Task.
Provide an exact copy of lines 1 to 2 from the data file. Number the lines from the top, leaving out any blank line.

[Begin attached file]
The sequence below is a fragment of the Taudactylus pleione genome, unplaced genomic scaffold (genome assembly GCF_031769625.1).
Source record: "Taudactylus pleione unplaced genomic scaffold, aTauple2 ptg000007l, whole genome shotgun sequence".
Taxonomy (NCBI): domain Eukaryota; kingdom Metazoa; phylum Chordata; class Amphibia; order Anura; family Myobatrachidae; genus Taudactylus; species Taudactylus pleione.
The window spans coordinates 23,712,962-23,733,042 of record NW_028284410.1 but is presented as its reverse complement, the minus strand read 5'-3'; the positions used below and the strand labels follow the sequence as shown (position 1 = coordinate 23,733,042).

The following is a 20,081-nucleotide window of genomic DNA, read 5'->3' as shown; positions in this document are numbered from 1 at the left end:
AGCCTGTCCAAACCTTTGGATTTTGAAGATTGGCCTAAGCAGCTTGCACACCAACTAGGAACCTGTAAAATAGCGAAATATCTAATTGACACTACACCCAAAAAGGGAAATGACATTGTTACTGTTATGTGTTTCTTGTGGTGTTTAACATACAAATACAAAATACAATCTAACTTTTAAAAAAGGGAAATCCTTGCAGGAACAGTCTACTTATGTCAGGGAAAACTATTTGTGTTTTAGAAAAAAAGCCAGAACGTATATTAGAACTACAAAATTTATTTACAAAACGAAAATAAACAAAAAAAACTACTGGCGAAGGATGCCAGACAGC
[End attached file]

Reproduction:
The sequence below is a fragment of the Taudactylus pleione genome, unplaced genomic scaffold (genome assembly GCF_031769625.1).
Source record: "Taudactylus pleione unplaced genomic scaffold, aTauple2 ptg000007l, whole genome shotgun sequence".